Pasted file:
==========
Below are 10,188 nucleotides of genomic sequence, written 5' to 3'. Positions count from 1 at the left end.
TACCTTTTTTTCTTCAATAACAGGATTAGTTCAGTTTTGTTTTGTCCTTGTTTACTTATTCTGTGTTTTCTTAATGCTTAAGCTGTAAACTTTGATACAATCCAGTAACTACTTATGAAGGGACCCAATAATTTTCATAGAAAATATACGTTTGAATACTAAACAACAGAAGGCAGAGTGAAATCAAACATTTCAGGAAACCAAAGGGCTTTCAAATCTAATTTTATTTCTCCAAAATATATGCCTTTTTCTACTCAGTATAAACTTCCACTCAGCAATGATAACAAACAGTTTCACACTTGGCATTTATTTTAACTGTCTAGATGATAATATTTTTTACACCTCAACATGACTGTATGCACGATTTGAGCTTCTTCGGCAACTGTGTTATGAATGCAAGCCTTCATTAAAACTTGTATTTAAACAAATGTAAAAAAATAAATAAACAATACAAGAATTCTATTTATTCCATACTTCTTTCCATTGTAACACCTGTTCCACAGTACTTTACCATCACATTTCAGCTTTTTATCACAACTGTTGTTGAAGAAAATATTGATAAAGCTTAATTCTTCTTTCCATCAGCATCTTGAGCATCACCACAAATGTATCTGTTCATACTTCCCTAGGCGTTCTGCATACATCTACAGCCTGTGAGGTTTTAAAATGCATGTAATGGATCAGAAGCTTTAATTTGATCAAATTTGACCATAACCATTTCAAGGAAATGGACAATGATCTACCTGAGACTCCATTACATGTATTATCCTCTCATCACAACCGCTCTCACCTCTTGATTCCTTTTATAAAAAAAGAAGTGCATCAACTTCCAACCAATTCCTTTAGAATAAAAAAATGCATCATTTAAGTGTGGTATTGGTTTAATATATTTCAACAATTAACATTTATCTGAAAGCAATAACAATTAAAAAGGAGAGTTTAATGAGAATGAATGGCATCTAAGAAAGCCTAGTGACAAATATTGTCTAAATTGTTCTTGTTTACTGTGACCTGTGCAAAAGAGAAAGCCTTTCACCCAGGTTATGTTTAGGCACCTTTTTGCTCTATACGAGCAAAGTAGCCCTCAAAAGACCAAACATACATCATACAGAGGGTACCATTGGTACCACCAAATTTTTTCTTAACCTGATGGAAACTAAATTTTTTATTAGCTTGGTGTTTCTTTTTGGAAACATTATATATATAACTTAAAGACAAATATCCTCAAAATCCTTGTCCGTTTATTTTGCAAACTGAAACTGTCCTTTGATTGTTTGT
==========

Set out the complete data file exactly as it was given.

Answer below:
Below are 10,188 nucleotides of genomic sequence, written 5' to 3'. Positions count from 1 at the left end.
TACCTTTTTTTCTTCAATAACAGGATTAGTTCAGTTTTGTTTTGTCCTTGTTTACTTATTCTGTGTTTTCTTAATGCTTAAGCTGTAAACTTTGATACAATCCAGTAACTACTTATGAAGGGACCCAATAATTTTCATAGAAAATATACGTTTGAATACTAAACAACAGAAGGCAGAGTGAAATCAAACATTTCAGGAAACCAAAGGGCTTTCAAATCTAATTTTATTTCTCCAAAATATATGCCTTTTTCTACTCAGTATAAACTTCCACTCAGCAATGATAACAAACAGTTTCACACTTGGCATTTATTTTAACTGTCTAGATGATAATATTTTTTACACCTCAACATGACTGTATGCACGATTTGAGCTTCTTCGGCAACTGTGTTATGAATGCAAGCCTTCATTAAAACTTGTATTTAAACAAATGTAAAAAAATAAATAAACAATACAAGAATTCTATTTATTCCATACTTCTTTCCATTGTAACACCTGTTCCACAGTACTTTACCATCACATTTCAGCTTTTTATCACAACTGTTGTTGAAGAAAATATTGATAAAGCTTAATTCTTCTTTCCATCAGCATCTTGAGCATCACCACAAATGTATCTGTTCATACTTCCCTAGGCGTTCTGCATACATCTACAGCCTGTGAGGTTTTAAAATGCATGTAATGGATCAGAAGCTTTAATTTGATCAAATTTGACCATAACCATTTCAAGGAAATGGACAATGATCTACCTGAGACTCCATTACATGTATTATCCTCTCATCACAACCGCTCTCACCTCTTGATTCCTTTTATAAAAAAAGAAGTGCATCAACTTCCAACCAATTCCTTTAGAATAAAAAAATGCATCATTTAAGTGTGGTATTGGTTTAATATATTTCAACAATTAACATTTATCTGAAAGCAATAACAATTAAAAAGGAGAGTTTAATGAGAATGAATGGCATCTAAGAAAGCCTAGTGACAAATATTGTCTAAATTGTTCTTGTTTACTGTGACCTGTGCAAAAGAGAAAGCCTTTCACCCAGGTTATGTTTAGGCACCTTTTTGCTCTATACGAGCAAAGTAGCCCTCAAAAGACCAAACATACATCATACAGAGGGTACCATTGGTACCACCAAATTTTTTCTTAACCTGATGGAAACTAAATTTTTTATTAGCTTGGTGTTTCTTTTTGGAAACATTATATATATAACTTAAAGACAAATATCCTCAAAATCCTTGTCCGTTTATTTTGCAAACTGAAACTGTCCTTTGATTGTTTGT